“I chose the trumpet because I like being on the front line as a performer. My mother had a ballet folklórico dance group growing up, and my sister and I were her star dancers. Because I love that Latin flair, I want to bring the Latin culture’s vibration to pop music,” he shares. “I’ve been playing trumpet since fifth grade. I was definitely a band kid all the way through school, but I dropped it right after high school. When I was 21 or 22, an old friend hit me up to get a small group together to open up for Gentlemen’s Club. I was already their biggest fan, so when Chris and Hunter saw me playing trumpet with the other group and asked if I would play on a song, I said yes and went to a couple of rehearsals. I remember taking pictures, my hands were shaking. It was a big deal to me.” 

Garrett grew up listening to rock, Queen and AC/DC, with his dad in Orange County. He started as a drummer in elementary school, playing in the school band, marching band and jazz band all the way through high school. During freshman year, he picked up a guitar for the first time.

Deezy, Juice, Hunter, Kam, Thomas, Chris and Garrett

“Like every good story, a girl came into my life. I was a quiet, shy kid madly in love with this cheerleader. She came up to me and asked if I could teach her to play the guitar. I said, ‘Yeah!’ I learned to play a song on my brother’s guitar and showed her, but it all blew up in my face. Hopefully she’ll come back to me any day now,” he jokes. “I eventually met Hunter while we were both music majors at Cal Poly Pomona and had a language arts class together. He saw me doing some Music Theory homework, and we started talking. One day we jammed, and then we became close friends. We had a band where we played Maroon 5-type of music. Hunter got me into the whole R&B, pop-rock scene, and Chris got me into the hip-hop scene a little, so it was a new experience.”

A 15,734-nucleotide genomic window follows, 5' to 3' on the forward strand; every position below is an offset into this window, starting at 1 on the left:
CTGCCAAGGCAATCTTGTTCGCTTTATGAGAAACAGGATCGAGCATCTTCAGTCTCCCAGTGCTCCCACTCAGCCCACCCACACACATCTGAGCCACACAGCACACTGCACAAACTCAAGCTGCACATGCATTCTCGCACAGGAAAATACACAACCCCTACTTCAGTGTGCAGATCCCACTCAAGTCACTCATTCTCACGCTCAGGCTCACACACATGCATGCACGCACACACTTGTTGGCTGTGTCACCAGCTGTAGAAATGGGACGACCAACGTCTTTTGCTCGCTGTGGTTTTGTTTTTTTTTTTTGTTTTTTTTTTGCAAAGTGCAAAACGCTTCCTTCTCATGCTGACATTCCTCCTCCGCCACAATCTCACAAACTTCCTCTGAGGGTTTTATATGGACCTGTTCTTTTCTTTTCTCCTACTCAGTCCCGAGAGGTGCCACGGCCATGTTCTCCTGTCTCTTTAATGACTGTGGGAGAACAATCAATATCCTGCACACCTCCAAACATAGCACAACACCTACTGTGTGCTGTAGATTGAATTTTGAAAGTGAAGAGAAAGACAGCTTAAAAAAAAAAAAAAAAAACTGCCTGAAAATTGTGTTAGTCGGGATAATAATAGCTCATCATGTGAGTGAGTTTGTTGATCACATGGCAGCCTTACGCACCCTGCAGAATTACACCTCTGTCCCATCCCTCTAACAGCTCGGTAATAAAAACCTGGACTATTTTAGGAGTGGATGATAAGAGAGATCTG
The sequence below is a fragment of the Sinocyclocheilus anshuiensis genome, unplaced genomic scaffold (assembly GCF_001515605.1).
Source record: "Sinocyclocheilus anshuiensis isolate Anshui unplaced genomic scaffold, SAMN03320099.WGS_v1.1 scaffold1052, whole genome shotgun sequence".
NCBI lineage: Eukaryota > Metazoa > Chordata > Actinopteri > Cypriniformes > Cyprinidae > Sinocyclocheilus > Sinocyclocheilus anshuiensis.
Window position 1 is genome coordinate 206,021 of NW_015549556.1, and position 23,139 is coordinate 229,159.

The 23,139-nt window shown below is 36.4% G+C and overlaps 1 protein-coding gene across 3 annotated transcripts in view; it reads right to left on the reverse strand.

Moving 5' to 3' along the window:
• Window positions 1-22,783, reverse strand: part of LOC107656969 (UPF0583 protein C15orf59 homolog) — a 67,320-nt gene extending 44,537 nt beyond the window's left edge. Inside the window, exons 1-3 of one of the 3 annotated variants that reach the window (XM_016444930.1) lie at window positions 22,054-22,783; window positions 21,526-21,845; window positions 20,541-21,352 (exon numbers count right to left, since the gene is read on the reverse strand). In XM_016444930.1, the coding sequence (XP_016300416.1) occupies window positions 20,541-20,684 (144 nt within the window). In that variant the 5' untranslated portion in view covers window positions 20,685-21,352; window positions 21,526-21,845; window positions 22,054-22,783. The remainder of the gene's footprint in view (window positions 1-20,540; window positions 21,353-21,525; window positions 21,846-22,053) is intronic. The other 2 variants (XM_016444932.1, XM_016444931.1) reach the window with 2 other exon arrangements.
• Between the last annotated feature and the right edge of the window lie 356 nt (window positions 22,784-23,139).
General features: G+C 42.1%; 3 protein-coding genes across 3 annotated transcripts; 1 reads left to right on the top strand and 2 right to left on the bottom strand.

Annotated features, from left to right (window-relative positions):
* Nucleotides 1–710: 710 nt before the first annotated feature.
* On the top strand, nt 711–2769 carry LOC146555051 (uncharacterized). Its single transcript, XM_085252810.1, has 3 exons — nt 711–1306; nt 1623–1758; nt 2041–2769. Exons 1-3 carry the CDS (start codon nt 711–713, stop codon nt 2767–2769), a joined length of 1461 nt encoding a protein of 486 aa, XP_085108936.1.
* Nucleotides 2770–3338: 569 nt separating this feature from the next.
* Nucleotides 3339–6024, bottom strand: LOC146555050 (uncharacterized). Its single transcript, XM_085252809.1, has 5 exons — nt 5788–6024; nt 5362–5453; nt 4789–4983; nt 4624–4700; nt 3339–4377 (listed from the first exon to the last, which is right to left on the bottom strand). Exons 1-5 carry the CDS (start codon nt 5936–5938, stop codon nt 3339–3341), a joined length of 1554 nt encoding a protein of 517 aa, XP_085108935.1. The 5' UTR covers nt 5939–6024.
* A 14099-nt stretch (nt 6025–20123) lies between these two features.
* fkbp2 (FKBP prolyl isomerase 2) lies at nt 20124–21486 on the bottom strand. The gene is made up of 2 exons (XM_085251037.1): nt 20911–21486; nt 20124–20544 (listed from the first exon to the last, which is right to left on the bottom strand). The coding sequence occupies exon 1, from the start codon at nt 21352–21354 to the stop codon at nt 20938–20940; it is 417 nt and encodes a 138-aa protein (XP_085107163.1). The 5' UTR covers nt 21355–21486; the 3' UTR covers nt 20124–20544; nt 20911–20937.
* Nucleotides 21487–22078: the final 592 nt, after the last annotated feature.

Freshman year in high school also holds significance for Chris.

“I’m Puerto Rican, so my mom would always have on salsa music or R&B, Mariah Carey. When I was a freshman in high school, my brother’s friend told me, ‘You have a voice for music, you should use it.’ He wrote a whole verse for me to practice and see how I did. I rehearsed and rehearsed and finally got it down. I was so excited, I kept calling him and he wasn’t home (This was when house phones were all we had.), so I wrote my own verse, and when he called me back I spit my rap to him, and he said, ‘Wow, that’s better than what I wrote.’ That’s when I started doing my own lyrics,” recalls Chris. “I was writing straight hip hop about gun shots. One line went, ‘I got the 45 on my hip, call me a senior citizen.’ I thought I was the most gangsta person, then I woke up one day thinking, ‘I’ve never seen a gun in my life. What do I know about? Women.’ I started writing about relationships, going more into hip-hop pop and R&B, loving choruses and hooks that made people remember stuff.”

Meanwhile Deezy, Kameron and Juice were planting their musical roots in church.

“Gospel and a lot of old R&B is where this derived from for me. My mom really loved Luther Vandross; it was kind of uncomfortable at times,” laughs Deezy. “Then I branched off and started listening to everything from rock to pop. That NSYNC and Backstreet Boys era was fun. My grandmother played the piano and taught me, but I was more interested in the drums. My grandmother passed, and I still played drums until my church needed somebody to play keys ASAP. I stepped in and started playing. So let Kam know if he tries something silly, I can take over on drums!”

“I would love to see that,” replies Kam.